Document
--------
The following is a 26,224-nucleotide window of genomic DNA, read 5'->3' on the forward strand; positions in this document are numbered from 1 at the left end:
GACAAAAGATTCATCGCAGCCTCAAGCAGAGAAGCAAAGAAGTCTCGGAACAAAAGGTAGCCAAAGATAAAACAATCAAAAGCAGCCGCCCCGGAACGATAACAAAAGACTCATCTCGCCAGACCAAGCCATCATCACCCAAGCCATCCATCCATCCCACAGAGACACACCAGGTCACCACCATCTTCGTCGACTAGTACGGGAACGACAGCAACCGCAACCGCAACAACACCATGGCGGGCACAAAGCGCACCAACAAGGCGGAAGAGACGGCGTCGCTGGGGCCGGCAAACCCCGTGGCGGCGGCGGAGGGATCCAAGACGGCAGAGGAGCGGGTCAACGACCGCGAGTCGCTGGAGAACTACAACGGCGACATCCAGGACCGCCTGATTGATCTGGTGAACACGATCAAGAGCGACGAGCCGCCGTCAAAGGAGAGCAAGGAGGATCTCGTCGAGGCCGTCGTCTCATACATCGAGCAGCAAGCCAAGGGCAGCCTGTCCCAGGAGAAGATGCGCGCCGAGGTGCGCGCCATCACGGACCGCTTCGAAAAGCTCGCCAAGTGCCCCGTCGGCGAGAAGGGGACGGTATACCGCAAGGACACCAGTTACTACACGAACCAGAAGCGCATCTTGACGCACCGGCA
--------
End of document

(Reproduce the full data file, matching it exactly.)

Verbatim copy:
The following is a 26,224-nucleotide window of genomic DNA, read 5'->3' on the forward strand; positions in this document are numbered from 1 at the left end:
GACAAAAGATTCATCGCAGCCTCAAGCAGAGAAGCAAAGAAGTCTCGGAACAAAAGGTAGCCAAAGATAAAACAATCAAAAGCAGCCGCCCCGGAACGATAACAAAAGACTCATCTCGCCAGACCAAGCCATCATCACCCAAGCCATCCATCCATCCCACAGAGACACACCAGGTCACCACCATCTTCGTCGACTAGTACGGGAACGACAGCAACCGCAACCGCAACAACACCATGGCGGGCACAAAGCGCACCAACAAGGCGGAAGAGACGGCGTCGCTGGGGCCGGCAAACCCCGTGGCGGCGGCGGAGGGATCCAAGACGGCAGAGGAGCGGGTCAACGACCGCGAGTCGCTGGAGAACTACAACGGCGACATCCAGGACCGCCTGATTGATCTGGTGAACACGATCAAGAGCGACGAGCCGCCGTCAAAGGAGAGCAAGGAGGATCTCGTCGAGGCCGTCGTCTCATACATCGAGCAGCAAGCCAAGGGCAGCCTGTCCCAGGAGAAGATGCGCGCCGAGGTGCGCGCCATCACGGACCGCTTCGAAAAGCTCGCCAAGTGCCCCGTCGGCGAGAAGGGGACGGTATACCGCAAGGACACCAGTTACTACACGAACCAGAAGCGCATCTTGACGCACCGGCA